The most affordable and basic way to enjoy a QAQ decorative screen is simply to hang it upon a wall as decorative wall art. Hanging a screen flat against the wall would seem to be the most obvious method, but it is also the least flattering. Screens are more three-dimensional artworks than flat canvases, so you want to make the most of the sculptural aspects of the inner cut-outs by hanging it a few millimeters from the wall, creating shadows, depth, and ultimately more of a visual impact in your home.



Most of the screens hung in the QAQ headquarters have been hung in this method, using a bolt called a standoff or separator. These can be easily purchased at any local hardware store, or purchased with the screens from QAQ. The standoff is a small two-piece bolt that has one bottom barrel that screws into the wall, and one top, flat-head piece that screws into the top of the screen and screws through to the bottom barrel. Two plastic washers sandwich the screen in between the two main pieces just to give it extra grip and protect the screen surface.  It looks like this:



Standoffs come in many a variety of sizes and materials, such as: brass polished chrome or gold; brass satin chrome, silver, or gold; and in aluminium satin, blue, black, chrome silver, and satin silver. They should be matched to the color of your screen or interior decorating scheme.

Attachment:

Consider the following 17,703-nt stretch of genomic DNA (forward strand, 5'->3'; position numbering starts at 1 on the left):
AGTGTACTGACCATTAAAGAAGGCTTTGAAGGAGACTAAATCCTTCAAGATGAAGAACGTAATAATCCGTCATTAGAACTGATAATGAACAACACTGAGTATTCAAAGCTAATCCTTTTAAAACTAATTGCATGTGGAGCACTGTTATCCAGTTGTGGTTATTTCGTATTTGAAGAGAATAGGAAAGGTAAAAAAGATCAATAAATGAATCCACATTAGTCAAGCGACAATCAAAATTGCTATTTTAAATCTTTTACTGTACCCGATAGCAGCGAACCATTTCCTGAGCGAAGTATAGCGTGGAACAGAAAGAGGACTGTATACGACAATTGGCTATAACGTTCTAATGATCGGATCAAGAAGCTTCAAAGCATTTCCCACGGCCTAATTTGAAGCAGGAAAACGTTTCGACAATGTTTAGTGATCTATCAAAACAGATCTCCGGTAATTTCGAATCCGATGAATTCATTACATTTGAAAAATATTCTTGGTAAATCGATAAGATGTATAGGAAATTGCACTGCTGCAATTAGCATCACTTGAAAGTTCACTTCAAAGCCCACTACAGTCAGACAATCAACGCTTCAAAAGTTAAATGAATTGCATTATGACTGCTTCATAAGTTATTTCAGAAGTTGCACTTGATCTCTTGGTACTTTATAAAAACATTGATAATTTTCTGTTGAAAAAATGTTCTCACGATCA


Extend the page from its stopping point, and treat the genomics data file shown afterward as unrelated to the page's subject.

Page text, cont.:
Here's a black aluminium standoff on a black powder-coated aluminium 'Valencia' screen.





And here is a blue aluminium standoff on a blue powder-coated aluminium screen.


The larger the screen the more standoffs required, so we recommend one standoff per every 600 millimeters. If you purchase QAQ standard sized screens, this equates to:


  • 6 standoffs for a 600 x 1200 mm screen
  • 8 standoffs for a 1200 x 1200 mm screen
  • 10 standoffs for a 1800 x 1200 mm screen
  • 12 standoffs for a 2400 x 1200 mm screen
  • 16 standoffs for a 3600 x 1200 mm screen





Two of the larger screens we have in the QAQ showroom are an aluminium 'Pretoria' and corten 'Cayman'.